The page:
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dc.contributor.authorNieborg, Janeten_NZ
dc.date.available2011-04-07T03:15:29Z
dc.date.copyright2002en_NZ
dc.identifier.citationNieborg, J. (2002). Two possible contrasting pressures upon New Zealand business: The economic versus the enviroment (Thesis). Retrieved from http://hdl.handle.net/10523/1430en
dc.identifier.urihttp://hdl.handle.net/10523/1430
dc.description.abstractSince the 1980's, New Zealand has undergone some large-scale economic changes – changes that have affected practically every aspect of our lives. The deregulation of the New Zealand economy was undertaken in order to allow market forces to have more control than was previously possible in a country that was well known to support very protectionist measures. Now all this has changed. Naturally this has affected New Zealand businesses, as subsidies and other measures of support have gradually been taken away. New Zealand businesses are now more at the mercy of global market forces than ever before. This economic pressure is something that New Zealand businesses of all sizes and in all industries have to contend with. The fourth Labour government imposed a free market ideology upon the country, which has been carried on by subsequent governments, both National and Labour. The high levels of support and protection are now gone. Therefore New Zealand businesses need to concentrate upon their economic well being very carefully, perhaps more so than in the past when businesses enjoyed higher levels of protection. However New Zealand is well known for its commitment to the environment, along with its commitment to the free market ideology. During the 1980's New Zealand was active at a global level in voicing its problems with French nuclear testing in the Pacific, US nuclear ships in New Zealand waters, and other environmentally based concerns. The New Zealand government had expressed a concern for environmental issues. In 1991 the Resource Management Act came into being. This act was seen by many as a revolutionary jump towards environmental protection and sustainable management of natural resources. New Zealand is also well known for its 'clean, green' image – an image that is used extensively by the tourism industry in order to entice tourists to visit New Zealand. This focus on the environment and environmental protection has brought about another pressure for New Zealand businesses. The RMA has set out rules and guidelines for businesses to follow. Therefore New Zealand businesses have to follow environmental policies. This may be detrimental to the business from a short-term economic point of view. Given the current situation within New Zealand, it is easy to see why these two pressures could be very difficult to reconcile for many businesses. The main purpose of this dissertation was to find out how both economic and environmental pressures could affect both the behaviour and the attitudes of small firms in New Zealand about the environment and environmental protection within a business framework. This dissertation sought to investigate the nature of this possible contradiction that many New Zealand businesses might face. The main aim of this dissertation was to focus on a small number of New Zealand businesses, exploring the specific environmental practices they actually carry out, and to explore whether the owners or managers of these businesses consider environmental regulation as a contradiction in the deregulated economy that exists today in New Zealand.en_NZ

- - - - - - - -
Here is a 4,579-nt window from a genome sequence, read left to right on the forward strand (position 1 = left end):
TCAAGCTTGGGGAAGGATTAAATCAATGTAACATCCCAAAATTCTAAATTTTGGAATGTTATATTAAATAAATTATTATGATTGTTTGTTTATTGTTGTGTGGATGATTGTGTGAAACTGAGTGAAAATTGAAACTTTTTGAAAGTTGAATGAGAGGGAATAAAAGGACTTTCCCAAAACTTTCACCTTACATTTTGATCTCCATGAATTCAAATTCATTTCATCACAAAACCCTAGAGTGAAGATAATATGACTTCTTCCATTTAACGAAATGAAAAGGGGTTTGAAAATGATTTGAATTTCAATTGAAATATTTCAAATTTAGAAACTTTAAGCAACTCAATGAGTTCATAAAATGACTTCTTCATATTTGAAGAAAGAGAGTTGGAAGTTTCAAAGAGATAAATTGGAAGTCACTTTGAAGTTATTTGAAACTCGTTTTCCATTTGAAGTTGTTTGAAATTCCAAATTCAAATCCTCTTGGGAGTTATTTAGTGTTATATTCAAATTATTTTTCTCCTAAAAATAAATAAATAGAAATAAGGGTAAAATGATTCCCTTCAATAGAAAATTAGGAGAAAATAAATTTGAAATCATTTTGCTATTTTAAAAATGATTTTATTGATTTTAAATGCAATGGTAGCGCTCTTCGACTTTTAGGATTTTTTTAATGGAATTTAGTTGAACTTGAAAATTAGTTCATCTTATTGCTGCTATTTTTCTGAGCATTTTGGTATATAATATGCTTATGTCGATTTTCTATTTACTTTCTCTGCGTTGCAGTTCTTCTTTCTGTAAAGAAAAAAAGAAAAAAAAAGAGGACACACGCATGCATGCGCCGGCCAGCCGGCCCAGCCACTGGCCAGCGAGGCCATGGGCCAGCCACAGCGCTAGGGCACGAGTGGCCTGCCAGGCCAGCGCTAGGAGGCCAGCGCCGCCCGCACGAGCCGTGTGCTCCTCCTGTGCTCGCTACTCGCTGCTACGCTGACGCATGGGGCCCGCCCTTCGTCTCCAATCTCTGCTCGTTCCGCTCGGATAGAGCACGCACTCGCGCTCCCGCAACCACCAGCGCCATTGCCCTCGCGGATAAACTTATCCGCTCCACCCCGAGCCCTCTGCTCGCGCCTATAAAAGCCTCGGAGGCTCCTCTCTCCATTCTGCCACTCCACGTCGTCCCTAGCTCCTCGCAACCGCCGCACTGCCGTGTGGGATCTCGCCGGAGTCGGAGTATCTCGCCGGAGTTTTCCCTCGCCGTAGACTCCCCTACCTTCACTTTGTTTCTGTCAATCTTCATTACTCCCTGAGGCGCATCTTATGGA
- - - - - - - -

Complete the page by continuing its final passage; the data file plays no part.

dc.subjectEconomicen_NZ
dc.subjectenvironmentalen_NZ
dc.subjectNew Zealand businessesen_NZ
dc.subjectenvironmental practicesen_NZ
dc.subjectenvironmental regulationen_NZ
dc.subject.lcshHF Commerceen_NZ
dc.subject.lcshHF5601 Accountingen_NZ
dc.subject.lcshHD28 Management. Industrial Managementen_NZ
dc.subject.lcshH Social Sciences (General)en_NZ
dc.subject.lcshHD Industries. Land use. Laboren_NZ
dc.subject.lcshHD28 Management. Industrial Managementen_NZ
dc.subject.lcshHD61 Risk Managementen_NZ
dc.titleTwo possible contrasting pressures upon New Zealand business: The economic versus the enviromenten_NZ
dc.typeThesisen_NZ
dc.description.versionUnpublisheden_NZ
otago.bitstream.pages71en_NZ
otago.date.accession2006-12-05en_NZ
otago.schoolManagementen_NZ
thesis.degree.disciplineManagementen_NZ
thesis.degree.grantorUniversity of Otagoen_NZ
thesis.degree.levelMasters Thesesen_NZ
otago.interloanyesen_NZ
otago.openaccessAbstract Only
dc.identifier.eprints492en_NZ
otago.school.eprintsManagementen_NZ
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